Wednesday, December 11, 2013

When A Dream Turns Into A Nightmare



It was 1972 and I was given the opportunity to accompany my fiance on one of his many trips to South Africa for business.  I was thrilled.  My brother and his family had been living in South Africa since the early 1950s and I was so excited to be able to see where they lived and to visit my nephews.  

We were planning on doing sight-seeing and had a special photographer's camera that looked more like a rifle than a camera.  As we exited the plane, custom officials pulled us aside and took us into an interrogation room and did a strip search because of the 'weapon' we were carrying.  I was terrified.  My fiance, Paul, finally convinced them it was a camera and we were released.

My brother suggested many places for us to visit and it was a phenomenal experience. Everyday we traveled by train to downtown Johannesburg.  What a beautiful city.  Paul conducted his business and I shopped.  The European designers and unique boutiques seemed endless and the prices were so much less than I had ever seen anywhere else.  I loved every day we spent there.  I imagined what it would be like to live in such a beautiful place and those thoughts seemed so romantic.

We decided to travel to Kruger National Park for a three day safari.  Seeing wildlife in their environment was more awesome than I ever expected.  Lion cubs chased our bus, biting the tires.  Monkeys jumped on top and looked inside.  We saw Elephants, Girafes, Gazelles, Kudu, Lions, Jaguar, Rhinos, Zebras - just to name a few.  We stayed in a grass hut in the middle of the wilderness.  I had never before nor since, seen such darkness. You could not see your hand in front of your face in the blackness.  Our hut did not have electricity and I was hoping I would not have to go to the bathroom in the middle of the night or I might have died from fright.  

We were in a secured area about a mile from any dangerous animals but the wart hogs were right outside making disturbing noises. We could hear the lions roar which sounded like they were very close but actually about a mile away.  It was difficult to sleep but I finally dozed off and was shocked awake to my finance screaming and kicking.  I could not see anything and there was no light to turn on.  My heart pounded so hard I could feel it outside my night clothes.  Paul had a dream that large snakes were crawling on him.  I knew there would be zero chance of sleeping the next couple nights.




Occasionally, our tour guide would stop and allow us to take pictures.  I saw an ostrich approaching my window and took a picture.  Fortunately, the camera was in front of my face as the ostrich extended her long neck and pulled the buttons off my shirt.  Without the camera, I may have lost an eye or my nose.  

The three weeks in South Africa ended way too soon and we needed to head home.  Our flight back was a milk run and would take over a day to get back.  The only country where South African Airways was allowed to refuel was in Libreville, in the middle of the Congo.  As we touched down, we could see hundreds of men in uniforms and became quite uneasy.  Refueling would not take long but they demanded we all exit the plane.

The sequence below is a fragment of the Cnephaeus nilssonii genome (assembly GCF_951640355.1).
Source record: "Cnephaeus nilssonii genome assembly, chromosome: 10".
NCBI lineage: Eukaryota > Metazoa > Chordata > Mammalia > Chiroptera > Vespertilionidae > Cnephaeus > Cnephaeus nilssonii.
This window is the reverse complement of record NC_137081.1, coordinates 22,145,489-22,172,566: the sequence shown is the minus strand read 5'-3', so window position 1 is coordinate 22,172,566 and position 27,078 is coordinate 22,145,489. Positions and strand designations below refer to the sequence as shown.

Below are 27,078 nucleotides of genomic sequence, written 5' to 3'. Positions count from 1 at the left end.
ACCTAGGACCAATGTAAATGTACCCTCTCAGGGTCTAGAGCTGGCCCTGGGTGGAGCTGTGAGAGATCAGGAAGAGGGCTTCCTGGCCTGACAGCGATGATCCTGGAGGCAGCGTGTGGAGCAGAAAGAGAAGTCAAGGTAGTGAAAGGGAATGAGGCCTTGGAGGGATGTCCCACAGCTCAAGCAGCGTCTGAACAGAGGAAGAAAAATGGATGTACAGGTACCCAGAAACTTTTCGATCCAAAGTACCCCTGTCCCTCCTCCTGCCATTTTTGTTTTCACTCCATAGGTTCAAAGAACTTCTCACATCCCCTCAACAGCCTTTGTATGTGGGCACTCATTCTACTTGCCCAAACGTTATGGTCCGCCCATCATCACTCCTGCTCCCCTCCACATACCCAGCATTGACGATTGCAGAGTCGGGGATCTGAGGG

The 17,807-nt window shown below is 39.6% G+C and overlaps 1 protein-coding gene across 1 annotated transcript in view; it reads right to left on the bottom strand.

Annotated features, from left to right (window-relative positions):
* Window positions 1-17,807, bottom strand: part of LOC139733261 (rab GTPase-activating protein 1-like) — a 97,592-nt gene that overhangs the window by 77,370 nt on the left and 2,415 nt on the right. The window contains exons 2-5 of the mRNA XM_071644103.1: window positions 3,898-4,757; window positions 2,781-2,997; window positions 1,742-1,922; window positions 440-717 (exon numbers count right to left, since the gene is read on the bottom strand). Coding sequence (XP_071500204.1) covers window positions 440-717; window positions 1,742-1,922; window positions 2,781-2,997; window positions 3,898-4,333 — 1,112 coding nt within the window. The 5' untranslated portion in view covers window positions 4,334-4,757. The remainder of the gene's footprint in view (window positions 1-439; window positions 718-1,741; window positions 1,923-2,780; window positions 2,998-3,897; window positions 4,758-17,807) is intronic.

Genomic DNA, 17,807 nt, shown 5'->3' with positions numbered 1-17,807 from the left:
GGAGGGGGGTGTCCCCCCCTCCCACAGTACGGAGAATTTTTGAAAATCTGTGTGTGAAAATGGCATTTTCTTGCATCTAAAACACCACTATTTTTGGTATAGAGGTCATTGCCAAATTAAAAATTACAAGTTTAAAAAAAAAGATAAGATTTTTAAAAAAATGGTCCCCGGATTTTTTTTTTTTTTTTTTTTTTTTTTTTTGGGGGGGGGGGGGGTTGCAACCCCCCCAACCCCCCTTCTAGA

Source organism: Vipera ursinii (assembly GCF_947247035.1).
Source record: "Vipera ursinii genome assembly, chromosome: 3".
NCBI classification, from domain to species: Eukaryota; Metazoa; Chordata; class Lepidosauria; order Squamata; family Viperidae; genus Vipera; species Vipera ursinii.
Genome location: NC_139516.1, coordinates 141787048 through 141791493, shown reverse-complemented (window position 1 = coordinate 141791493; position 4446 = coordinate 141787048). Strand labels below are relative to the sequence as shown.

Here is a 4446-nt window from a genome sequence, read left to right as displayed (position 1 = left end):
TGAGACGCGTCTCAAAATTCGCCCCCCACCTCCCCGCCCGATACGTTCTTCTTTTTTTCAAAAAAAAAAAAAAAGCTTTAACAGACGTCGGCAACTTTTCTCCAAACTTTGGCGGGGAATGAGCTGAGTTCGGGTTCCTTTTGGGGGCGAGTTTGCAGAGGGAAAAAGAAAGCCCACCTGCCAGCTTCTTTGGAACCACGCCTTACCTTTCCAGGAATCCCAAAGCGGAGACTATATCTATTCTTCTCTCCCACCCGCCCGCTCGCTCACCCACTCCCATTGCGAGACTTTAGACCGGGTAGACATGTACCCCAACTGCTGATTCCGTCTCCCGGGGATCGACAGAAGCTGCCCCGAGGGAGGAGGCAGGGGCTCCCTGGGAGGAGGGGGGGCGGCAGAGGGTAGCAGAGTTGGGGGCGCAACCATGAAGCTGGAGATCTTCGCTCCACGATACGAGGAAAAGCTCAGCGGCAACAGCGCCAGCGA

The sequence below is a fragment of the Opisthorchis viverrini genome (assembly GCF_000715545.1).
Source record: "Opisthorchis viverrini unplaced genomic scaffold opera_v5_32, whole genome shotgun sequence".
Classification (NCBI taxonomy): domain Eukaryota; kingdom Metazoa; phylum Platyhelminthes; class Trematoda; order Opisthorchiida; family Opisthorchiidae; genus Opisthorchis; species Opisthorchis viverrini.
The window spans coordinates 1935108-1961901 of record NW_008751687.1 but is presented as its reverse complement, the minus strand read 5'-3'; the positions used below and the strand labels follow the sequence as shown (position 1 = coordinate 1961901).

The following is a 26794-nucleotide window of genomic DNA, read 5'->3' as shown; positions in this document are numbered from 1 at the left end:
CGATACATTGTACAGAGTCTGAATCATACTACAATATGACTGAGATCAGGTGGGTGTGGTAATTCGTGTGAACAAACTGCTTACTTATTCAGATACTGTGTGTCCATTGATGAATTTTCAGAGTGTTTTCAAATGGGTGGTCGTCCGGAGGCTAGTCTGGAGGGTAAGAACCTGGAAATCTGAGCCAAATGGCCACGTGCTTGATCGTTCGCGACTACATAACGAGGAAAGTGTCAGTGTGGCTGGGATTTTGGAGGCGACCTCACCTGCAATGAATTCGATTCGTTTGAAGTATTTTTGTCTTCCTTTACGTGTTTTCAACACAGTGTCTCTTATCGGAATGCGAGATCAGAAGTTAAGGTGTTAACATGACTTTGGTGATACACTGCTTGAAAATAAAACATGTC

The military had taken over the airport searching for rebels and usurped that authority to the fullest extent. All 300 plus passengers were escorted into a small room that could comfortably hold about 100 people and we were held hostage. It was over 110 degrees and we were very tired and nervous.

We could not understand their demands but it was clear that we could not speak to one another and had to stand very still. We knew that it was taking much longer than it should to refuel but no one dare ask why.

Finally, we were escorted back to the plane and realized that all of our personal belongings had been stolen. What we did not realize, until we were airborne, was that they had tampered with the wiring and had to make an emergency landing. The closest place we could safely land was in Rome. Because this was not a scheduled stop, and no one had visas, we were not allowed to leave the plane. It took them three hours to repair the damage and the temperature outside was in the nineties – inside the plane was considerably higher.

At one point, I believed that I was going to die and as I was passing out, told Paul I loved him but knew I was not going to live through this nightmare. Shortly after, we were airborne and I was aroused by a stewardess administering ether. I couldn't believe I was alive.

Our next scheduled stop was Germany with a layover of several hours. We sat on the steps outside the airport terminal and got the giggles. We laughed so hard that we were rolling on the sidewalk. It didn't matter that people were pointing and staring at us, we were almost hysterical.

Finally we were headed to the USA and would arrive in Minneapolis, Minnesota in twelve hours. We fell asleep and woke up in Chicago, Illinois. We slept through our stop and this was in the day when it was up to the passenger to get off the 'bus' at the correct stop.

If you thought we laughed in Germany, it was a repeat performance in Chicago. Although, Paul continued to make regular trips to South Africa, I decided I would hold up the home front and count my blessings I made it back alive. 

I am participating in The Write Tribe Festival of Words and today's subject is travel. 



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